Note that (3) is not strictly required mathematically, but we use it for standardisation in those cases where \(\psi\) is continuous at 0. Then, it also follows (from (1)) that \(\psi (0) = 0\), and we require \(\psi (0)=0\) also for the case where \(\psi\) is discontinuous in 0, as it is, e.g., for the M-estimator defining the median.

Definition 2

A \(\rho\)-function can be represented by the following integral of a \(\psi\)-function,

$$\begin{aligned} \rho (x) = \int _0^x \psi (u) du\; \end{aligned}$$

which entails that \(\rho (0) = 0\) and \(\rho\) is an even function.

A \(\psi\)-function is called redescending if \(\psi (x) = 0\) for all \(x \ge x_r\) for \(x_r < \infty\), and \(x_r\) is often called rejection point. Corresponding to a redescending \(\psi\)-function, one may associate a loss function \(\tilde{\rho }\), a version of \(\rho\) standardised such as to attain maximum value one. Formally,

$$\begin{aligned} \tilde{\rho }(x) = \rho (x)/\rho (\infty ). \end{aligned}$$

Note that \(\rho (\infty ) = \rho (x_r) \equiv \rho (x), \ \forall \left| x \right| \ge x_r\). \(\tilde{\rho }\) is a \(\rho\)-function as defined in Maronna (2011) and has been called \(\chi\) function in other contexts. For example, in package robustbase (see Maechler et al. 2017) Mchi(x, *) computes \(\tilde{\rho }(x)\), whereas Mpsi(x, *, deriv=-1) (“(-1)-st derivative” is the primitive or antiderivative) computes \(\rho (x)\), both according to the above definitions.

Weakly redescending \(\psi\) functions. Note that the above definition does require a finite rejection point \(x_r\). However there exist functions \(\psi (\cdot )\) having \(x_r=\infty\), e.g. \(\psi _C(x) := s(x)/2\) with \(s(x) = 2x/(1+x^2)\) score function for the Cauchy (\(= t_1\)) distribution and hence \(\psi _C(\cdot )\) is not a redescending \(\psi\)-function in the above sense. For this reason we call \(\psi\)-functions fulfilling \(\lim _{x\rightarrow \infty }\psi (x) = 0\) weakly redescending. Note that they’d naturally fall into two sub categories, namely the one with a finite \(\rho\)-limit, i.e., \(\rho (\infty ) := \lim _{x\rightarrow \infty }\rho (x)\), and those for which \(\rho (x)\) is unbounded even though \(\rho ' = \psi\) tends to zero.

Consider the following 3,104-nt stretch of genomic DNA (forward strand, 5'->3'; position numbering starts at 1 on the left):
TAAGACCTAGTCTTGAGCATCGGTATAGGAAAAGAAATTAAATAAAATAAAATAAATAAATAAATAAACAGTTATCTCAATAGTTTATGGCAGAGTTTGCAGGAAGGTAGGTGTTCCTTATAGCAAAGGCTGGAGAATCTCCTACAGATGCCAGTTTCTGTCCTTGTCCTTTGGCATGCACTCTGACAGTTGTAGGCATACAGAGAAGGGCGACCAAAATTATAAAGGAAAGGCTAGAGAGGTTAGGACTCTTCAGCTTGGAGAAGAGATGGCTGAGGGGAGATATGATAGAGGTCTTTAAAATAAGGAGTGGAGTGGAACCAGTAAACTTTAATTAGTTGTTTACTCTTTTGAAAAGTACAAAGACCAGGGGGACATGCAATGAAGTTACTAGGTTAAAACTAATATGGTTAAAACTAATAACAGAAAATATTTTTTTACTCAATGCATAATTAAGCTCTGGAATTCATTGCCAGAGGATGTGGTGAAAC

Note An alternative slightly more general definition of redescending would only require \(\rho (\infty ) := \lim _{x\rightarrow \infty }\rho (x)\) to be finite.

Monotone \(\psi\)-functions

Monotone \(\psi\)-functions lead to convex \(\rho\)-functions such that the corresponding M-estimators are defined uniquely. Historically, the “Huber function” has been the first \(\psi\)-function, proposed by Huber (1964).


The family of Huber functions is defined as

$$\begin{aligned} \rho _M(x) = {}&\left\{ \begin{array}{ll} \frac{1}{2} x^2 &{} \text{ if } \left| x \right| \le M \\ M \left(\left| x \right| - \frac{M}{2}\right)&{} \text{ if } \left| x \right|> M, \end{array} \right. \\ \psi _M(x) = {}&\left\{ \begin{array}{ll} x &{} \text{ if } \left| x \right| \le M \\ M \ {{\,\mathrm{sign}\,}}(x)&{} \text{ if } \left| x \right| > M. \end{array} \right. \end{aligned}$$